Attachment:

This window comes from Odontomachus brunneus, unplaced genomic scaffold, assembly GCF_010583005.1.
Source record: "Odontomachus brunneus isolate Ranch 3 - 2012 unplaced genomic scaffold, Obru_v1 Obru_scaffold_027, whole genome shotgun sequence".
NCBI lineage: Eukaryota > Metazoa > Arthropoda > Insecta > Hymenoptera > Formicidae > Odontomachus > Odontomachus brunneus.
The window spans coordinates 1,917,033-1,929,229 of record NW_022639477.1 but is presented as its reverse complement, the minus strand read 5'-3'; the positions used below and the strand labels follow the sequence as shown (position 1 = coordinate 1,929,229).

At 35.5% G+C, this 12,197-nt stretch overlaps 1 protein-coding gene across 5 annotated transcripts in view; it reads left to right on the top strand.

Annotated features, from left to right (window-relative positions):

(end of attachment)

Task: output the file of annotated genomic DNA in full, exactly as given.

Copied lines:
This window comes from Odontomachus brunneus, unplaced genomic scaffold, assembly GCF_010583005.1.
Source record: "Odontomachus brunneus isolate Ranch 3 - 2012 unplaced genomic scaffold, Obru_v1 Obru_scaffold_027, whole genome shotgun sequence".
NCBI lineage: Eukaryota > Metazoa > Arthropoda > Insecta > Hymenoptera > Formicidae > Odontomachus > Odontomachus brunneus.
The window spans coordinates 1,917,033-1,929,229 of record NW_022639477.1 but is presented as its reverse complement, the minus strand read 5'-3'; the positions used below and the strand labels follow the sequence as shown (position 1 = coordinate 1,929,229).

At 35.5% G+C, this 12,197-nt stretch overlaps 1 protein-coding gene across 5 annotated transcripts in view; it reads left to right on the top strand.

Annotated features, from left to right (window-relative positions):